Map-based business intelligence is information a business manager might derive from a business map. One might also describe this information as location-intelligence. Digital maps have been applied to business operations since Geographic Information Systems came of age in the 1960s and ’70s. Today, digital maps are both easily accessible and affordable through cloud-based mapping software.
At first, the focus was primarily on government maps, but very quickly map-based business intelligence was picked up by the insurance industry, oil & gas companies, mining companies, and other land-based industries. All these industries are heavily tied to places on the Earth.
Early location-based digital maps were simple address-records or latitude/longitude points draped over an accurate map. During the 1970s and ’80s, USA address databases became more available and were utilized to add an address layer on top of a basic digital map of cities, states, counties and ZIP codes.
Later still, and coming along with the advent of the Internet, digitized vehicle routing became possible. MapQuest and other services started popping up online for both consumers and businesses to use to route from point A to point B and more. Google Maps were applied to basic business mapping needs.
With all those web-based services overlaid on a web map, business mapping tools were able to leverage software advances towards the aggregation, display, and analysis of location data. Lots and lots of location data; because there are just lots and lots of data layers out there.
Thank about it, business maps have access to so many data layers:
- On top of every location on Earth is an overlaid the road network – major and minor roads
- On top of that layer is an address layer – a constantly changing layer connected to where every homeowner and renter lives
- Add to that layer Census demographic information for all nations, describing people, ages, incomes, expenditures, employment data, and more
- Additional layers include property layers, oil & gas exploration finds, land-use/land-cover, flood maps, bird migration patterns, even a map layer describing wifi access points
Compiling all this data into a valuable and eminently usable business application was quite daunting at first but has become rather commonplace with the advent of cloud-based services across the Internet. Today business mapping software companies proliferate, and the question is, which mapping application best matches specific industry requirements.
Additionally, there are other types of, less land-based, business applications that are significantly enhanced through the use of map-based business intelligence. Examples include Customer Relationship Management tools (CRMs), medical systems software, enterprise resource planning, and the list goes on. La-di da-di da. (Lame-o Sonny and Cher reference.)
What are Examples of Map-based Business Intelligence?
State-of-the-art, location-based business intelligence includes a variety of data categories all intended to expand the business user’s understanding of the world surrounding their business operations. To improve situational awareness (to apply a little geo-business speak.) Situational awareness could take into account:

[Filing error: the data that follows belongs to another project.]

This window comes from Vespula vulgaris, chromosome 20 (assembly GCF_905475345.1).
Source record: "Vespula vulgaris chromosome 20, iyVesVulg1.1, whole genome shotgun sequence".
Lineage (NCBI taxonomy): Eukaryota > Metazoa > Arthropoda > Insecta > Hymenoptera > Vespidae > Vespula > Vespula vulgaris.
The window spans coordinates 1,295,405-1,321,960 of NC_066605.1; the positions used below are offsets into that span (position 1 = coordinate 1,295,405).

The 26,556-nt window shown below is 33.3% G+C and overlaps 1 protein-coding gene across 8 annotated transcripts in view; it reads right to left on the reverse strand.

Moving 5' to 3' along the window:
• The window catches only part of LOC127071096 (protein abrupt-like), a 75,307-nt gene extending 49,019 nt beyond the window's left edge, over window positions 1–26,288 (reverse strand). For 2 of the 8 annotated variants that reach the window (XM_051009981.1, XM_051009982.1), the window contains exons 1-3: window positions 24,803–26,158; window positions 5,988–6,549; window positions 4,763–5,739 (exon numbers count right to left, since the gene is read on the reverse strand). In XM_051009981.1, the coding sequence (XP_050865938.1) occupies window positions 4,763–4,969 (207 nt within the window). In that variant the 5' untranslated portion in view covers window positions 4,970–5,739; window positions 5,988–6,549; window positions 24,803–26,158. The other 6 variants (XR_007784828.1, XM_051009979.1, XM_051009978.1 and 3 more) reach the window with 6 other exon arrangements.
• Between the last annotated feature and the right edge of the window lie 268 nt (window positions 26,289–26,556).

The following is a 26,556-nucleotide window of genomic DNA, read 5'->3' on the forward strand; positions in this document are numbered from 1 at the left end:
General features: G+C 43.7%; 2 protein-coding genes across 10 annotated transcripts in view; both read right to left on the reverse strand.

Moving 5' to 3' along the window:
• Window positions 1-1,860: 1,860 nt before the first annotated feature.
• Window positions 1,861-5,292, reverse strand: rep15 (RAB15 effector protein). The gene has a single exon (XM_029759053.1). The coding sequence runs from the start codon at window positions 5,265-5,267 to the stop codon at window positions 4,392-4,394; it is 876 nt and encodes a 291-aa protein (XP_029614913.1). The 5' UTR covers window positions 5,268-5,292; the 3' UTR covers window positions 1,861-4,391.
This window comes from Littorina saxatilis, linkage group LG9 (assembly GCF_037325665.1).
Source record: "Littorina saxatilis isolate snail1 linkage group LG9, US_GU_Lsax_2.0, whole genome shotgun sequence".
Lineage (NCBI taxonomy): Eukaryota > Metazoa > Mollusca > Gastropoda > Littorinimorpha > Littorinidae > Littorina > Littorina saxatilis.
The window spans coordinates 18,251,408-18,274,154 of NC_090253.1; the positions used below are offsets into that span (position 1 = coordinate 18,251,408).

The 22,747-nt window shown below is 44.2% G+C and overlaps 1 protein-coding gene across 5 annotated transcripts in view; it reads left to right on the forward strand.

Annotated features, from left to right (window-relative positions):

- Demographic trends and categories across ZIP code and county areas for market analysis
- Prospective customer databases for sales and marketing campaigns
- Medical businesses in proximity to HMO’s or insurance pools
- All automotive car models and parts requirements by area, and for any model year
- Gun owner registrations by address with mental health status and criminal records
- Utility networks covering electrical, fiber optic, gas lines, and other power-related networks
- Aerial imagery collections and street view databases
- Registry of motor vehicle data
- Business listings for all business across all industries across the United States
A business map user can leverage most data, as long as it includes a location component – someway to connect a data record with a place on the Earth. ZIP codes are a common reference point, but addresses are better – more accurate. Still, it depends on the data. IRS records are likely associated with an address, USDA aerial imagery with counties or states.
The careful combination of location-based data layers, business data, against an accurate base map is the recipe for map-based business intelligence.
So be on the look-out for relevant location data in your industry. Ask for it. Use it. Turn business data into compelling map visualizations. And share them. Because data and map-based business intelligence are for sharing.
What Skills are Needed for Map-based Business Intelligence?
Business mapping software requires very basic computer skills. A user planning on generating map-based market analysis should be able to manipulate a web browser, import and Excel spreadsheet, and be comfortable with common online software processes like editing words, deleting objects, and searching for information online.
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